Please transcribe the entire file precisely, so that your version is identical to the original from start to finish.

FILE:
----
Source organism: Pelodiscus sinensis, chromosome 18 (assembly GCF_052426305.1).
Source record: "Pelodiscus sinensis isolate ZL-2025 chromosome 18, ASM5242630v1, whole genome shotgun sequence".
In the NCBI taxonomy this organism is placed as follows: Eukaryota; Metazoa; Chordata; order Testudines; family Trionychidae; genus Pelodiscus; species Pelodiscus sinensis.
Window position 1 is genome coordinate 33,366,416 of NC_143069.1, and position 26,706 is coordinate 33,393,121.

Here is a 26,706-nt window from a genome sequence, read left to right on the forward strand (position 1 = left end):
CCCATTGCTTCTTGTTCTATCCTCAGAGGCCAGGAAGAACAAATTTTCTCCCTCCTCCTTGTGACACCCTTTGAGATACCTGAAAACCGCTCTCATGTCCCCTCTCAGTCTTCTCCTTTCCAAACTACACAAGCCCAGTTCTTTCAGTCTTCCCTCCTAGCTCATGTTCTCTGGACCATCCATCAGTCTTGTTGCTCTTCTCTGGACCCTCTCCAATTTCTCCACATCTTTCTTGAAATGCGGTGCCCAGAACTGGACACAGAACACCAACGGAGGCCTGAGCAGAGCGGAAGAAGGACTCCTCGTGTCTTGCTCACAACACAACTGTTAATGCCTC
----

Source organism: Pelodiscus sinensis, chromosome 18 (assembly GCF_052426305.1).
Source record: "Pelodiscus sinensis isolate ZL-2025 chromosome 18, ASM5242630v1, whole genome shotgun sequence".
In the NCBI taxonomy this organism is placed as follows: Eukaryota; Metazoa; Chordata; order Testudines; family Trionychidae; genus Pelodiscus; species Pelodiscus sinensis.
Window position 1 is genome coordinate 33,366,416 of NC_143069.1, and position 26,706 is coordinate 33,393,121.

Here is a 26,706-nt window from a genome sequence, read left to right on the forward strand (position 1 = left end):
CCCATTGCTTCTTGTTCTATCCTCAGAGGCCAGGAAGAACAAATTTTCTCCCTCCTCCTTGTGACACCCTTTGAGATACCTGAAAACCGCTCTCATGTCCCCTCTCAGTCTTCTCCTTTCCAAACTACACAAGCCCAGTTCTTTCAGTCTTCCCTCCTAGCTCATGTTCTCTGGACCATCCATCAGTCTTGTTGCTCTTCTCTGGACCCTCTCCAATTTCTCCACATCTTTCTTGAAATGCGGTGCCCAGAACTGGACACAGAACACCAACGGAGGCCTGAGCAGAGCGGAAGAAGGACTCCTCGTGTCTTGCTCACAACACAACTGTTAATGCCTC